Octavio Paz, b. 100 Years ago today…

 

01-Octavio-Paz-gob.jpg-854x440… on March 31, & left eso mundo in April 1998. A day, thus, on which to take time to reread a few of Paz’s poems in Eliot Weinberger’s excellent translations, & probably an essay or so. On the day of his passing I was in Berkeley & wrote the following poem, in memoriam:

6:30 am on terrace of the French Hotel in
Berkeley, reading the New York Times
obituary for Octavio Paz while

across the street just
to the right of Chez Panisse
a pale watery sun

sits locked in-
to the criss-cross webbing
of a tall dark fir —

as if his going had
for a moment stopped
Sol in it’s tracks —

the world a bit colder
after the heat of Paz,
a bit older, less bold,

his ashes raining
now over
Mexican earth.

A light wind shifts
twigs, the sun it
seems to

move in-
crementally higher —
it all does go on

while you now sit with Benito
Juarez & Pancho Villa
& introduce them

to some yankee poetas
Blackburn, say, and Olson still
mumbling “the wheels of the sun

must be unstuck”
& you argue for a
revolution

of the imagination &
we say, Octavio,
gracias for

releasing that sun!

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Pierre Joris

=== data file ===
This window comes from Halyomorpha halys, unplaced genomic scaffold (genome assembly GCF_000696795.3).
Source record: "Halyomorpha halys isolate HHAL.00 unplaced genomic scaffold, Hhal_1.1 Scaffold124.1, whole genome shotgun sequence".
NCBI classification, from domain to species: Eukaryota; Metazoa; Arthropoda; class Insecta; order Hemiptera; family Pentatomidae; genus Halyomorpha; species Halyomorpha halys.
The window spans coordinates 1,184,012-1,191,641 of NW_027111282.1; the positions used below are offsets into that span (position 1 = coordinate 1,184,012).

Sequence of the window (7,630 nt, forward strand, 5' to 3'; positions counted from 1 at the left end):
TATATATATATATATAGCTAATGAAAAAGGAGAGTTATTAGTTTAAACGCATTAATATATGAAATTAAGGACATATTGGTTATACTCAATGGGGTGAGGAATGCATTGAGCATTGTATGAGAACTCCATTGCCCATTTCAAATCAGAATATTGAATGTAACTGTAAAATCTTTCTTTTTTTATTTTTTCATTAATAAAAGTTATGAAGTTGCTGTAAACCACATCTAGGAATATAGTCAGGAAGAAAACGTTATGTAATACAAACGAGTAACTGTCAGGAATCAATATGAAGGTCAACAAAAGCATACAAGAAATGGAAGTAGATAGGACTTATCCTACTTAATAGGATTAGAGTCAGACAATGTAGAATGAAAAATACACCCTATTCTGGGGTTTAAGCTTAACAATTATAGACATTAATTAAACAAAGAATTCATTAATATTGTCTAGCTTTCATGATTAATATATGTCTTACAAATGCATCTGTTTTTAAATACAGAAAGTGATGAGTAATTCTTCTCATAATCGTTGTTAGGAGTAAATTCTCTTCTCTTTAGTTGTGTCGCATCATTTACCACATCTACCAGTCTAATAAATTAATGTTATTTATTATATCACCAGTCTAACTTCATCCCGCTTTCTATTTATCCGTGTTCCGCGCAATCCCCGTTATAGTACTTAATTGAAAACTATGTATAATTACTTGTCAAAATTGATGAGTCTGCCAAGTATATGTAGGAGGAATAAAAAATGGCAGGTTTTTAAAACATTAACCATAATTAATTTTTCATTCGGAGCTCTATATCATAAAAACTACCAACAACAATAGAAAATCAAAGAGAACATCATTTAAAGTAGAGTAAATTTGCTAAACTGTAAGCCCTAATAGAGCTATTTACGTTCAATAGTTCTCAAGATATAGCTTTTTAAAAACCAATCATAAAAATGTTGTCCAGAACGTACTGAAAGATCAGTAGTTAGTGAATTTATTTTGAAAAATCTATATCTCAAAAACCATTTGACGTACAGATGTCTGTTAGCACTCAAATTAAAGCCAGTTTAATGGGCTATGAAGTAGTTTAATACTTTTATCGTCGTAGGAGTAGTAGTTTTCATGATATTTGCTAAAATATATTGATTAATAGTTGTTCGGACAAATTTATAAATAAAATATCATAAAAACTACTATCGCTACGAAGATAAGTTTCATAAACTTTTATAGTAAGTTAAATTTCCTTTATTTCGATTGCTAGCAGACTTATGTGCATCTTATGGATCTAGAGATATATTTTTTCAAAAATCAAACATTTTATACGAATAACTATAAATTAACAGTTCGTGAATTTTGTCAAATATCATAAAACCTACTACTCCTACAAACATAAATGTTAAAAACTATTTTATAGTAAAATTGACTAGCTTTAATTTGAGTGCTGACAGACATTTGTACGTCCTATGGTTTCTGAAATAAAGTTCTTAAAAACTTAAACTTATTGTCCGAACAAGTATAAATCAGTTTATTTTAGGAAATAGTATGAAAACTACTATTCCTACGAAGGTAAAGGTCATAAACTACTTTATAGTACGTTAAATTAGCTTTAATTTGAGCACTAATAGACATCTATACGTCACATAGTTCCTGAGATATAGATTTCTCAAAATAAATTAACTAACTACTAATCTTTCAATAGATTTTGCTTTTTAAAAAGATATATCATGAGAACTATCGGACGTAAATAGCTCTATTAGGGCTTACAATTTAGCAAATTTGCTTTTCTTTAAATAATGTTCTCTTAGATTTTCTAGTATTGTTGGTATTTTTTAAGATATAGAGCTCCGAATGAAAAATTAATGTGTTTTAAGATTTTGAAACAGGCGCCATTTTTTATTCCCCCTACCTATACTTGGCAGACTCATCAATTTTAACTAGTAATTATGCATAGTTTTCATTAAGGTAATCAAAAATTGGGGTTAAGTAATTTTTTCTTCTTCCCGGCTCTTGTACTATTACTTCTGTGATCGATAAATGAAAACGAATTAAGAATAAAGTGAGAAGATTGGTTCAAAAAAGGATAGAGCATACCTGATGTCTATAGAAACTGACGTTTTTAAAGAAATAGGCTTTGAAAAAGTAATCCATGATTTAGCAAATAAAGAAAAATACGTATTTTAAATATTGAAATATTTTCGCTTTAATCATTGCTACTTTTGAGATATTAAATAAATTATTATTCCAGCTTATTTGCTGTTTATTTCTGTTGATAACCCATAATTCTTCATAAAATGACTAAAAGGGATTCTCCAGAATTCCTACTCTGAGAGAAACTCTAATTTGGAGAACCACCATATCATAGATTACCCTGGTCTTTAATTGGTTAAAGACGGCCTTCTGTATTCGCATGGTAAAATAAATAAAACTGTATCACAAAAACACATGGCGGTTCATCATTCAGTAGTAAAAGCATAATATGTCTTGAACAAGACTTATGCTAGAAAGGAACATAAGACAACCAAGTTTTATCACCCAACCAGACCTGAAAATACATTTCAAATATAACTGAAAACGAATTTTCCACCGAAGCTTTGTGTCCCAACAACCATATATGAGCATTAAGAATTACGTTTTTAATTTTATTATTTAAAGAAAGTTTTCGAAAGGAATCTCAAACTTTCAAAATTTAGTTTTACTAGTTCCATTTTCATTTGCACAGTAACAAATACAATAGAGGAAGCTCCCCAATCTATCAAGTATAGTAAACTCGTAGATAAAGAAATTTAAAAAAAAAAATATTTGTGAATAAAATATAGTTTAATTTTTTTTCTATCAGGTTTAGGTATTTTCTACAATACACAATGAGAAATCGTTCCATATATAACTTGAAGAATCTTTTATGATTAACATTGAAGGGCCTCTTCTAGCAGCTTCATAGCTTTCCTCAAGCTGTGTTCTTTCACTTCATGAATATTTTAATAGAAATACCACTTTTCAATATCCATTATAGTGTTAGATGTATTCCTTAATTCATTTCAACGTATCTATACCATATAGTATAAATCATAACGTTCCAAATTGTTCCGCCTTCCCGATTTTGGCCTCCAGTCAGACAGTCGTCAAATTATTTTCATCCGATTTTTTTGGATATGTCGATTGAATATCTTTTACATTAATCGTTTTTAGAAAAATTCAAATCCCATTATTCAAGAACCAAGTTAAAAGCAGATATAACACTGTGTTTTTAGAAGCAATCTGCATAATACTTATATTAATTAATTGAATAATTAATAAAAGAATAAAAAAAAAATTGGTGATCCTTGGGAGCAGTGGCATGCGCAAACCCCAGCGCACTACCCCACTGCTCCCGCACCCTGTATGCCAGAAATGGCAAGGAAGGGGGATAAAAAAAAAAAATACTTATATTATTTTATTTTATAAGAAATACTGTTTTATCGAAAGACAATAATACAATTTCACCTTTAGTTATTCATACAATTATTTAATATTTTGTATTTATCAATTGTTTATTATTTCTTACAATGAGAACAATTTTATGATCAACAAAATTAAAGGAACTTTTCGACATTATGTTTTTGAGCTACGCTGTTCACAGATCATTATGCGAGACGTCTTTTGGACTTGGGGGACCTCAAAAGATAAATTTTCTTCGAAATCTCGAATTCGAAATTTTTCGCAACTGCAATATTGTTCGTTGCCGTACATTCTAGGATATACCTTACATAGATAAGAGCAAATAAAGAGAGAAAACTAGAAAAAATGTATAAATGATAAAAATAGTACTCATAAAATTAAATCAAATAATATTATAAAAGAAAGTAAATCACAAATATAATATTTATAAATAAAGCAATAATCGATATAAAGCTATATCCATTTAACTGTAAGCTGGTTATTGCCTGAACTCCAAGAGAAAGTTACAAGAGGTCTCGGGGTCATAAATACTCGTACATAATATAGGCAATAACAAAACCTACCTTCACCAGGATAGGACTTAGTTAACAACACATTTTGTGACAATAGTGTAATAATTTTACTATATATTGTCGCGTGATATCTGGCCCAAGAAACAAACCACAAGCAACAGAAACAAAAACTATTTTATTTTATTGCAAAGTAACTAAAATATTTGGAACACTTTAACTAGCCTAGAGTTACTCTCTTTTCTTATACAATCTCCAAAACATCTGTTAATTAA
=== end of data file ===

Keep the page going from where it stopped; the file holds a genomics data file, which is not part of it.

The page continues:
Pierre Joris is a poet, translator, essayist & anthologist who has published more than 50 books, most recently, Meditations on the Stations of Mansur al-Hallaj (poems) from Chax Press and The University of California Book of North African Literature (volume 4 in the Poems for the Millennium series), coedited with Habib Tengour. Exile is My Trade: A Habib Tengour Reader edited & translated by Joris, and Pierre Joris: Cartographies of the In-between, essays on Joris’ work edited by Peter Cockelbergh, came out in 2012. Forthcoming are Barzakh — Poems 2000-2012 (Black Widow Press) & Breathturn Into Timestead:The Collected Later Poems of Paul Celan (FSG).

2 opinions on “Octavio Paz, b. 100 Years ago today…”

  1. He died on my birthday… April 19, 1998. And I have that very NYT obit tucked in that Weinberger trans.

    also: been re:reading Paz’ Alternating Current this week.

    Here is a quote from Paz that Jonathan Kandell included in the obit… calls it Octavio Paz’ literary credo:

    Between what I see and what I say
    Between what I say and what I
    keep silent
    Between what I keep silent and
    what I dream
    Between what I dream and what I
    forget:
    Poetry.

    -the obit was publish April, 21, 1998 and most of it is on page D22 … I guess that the opening is on p. D1

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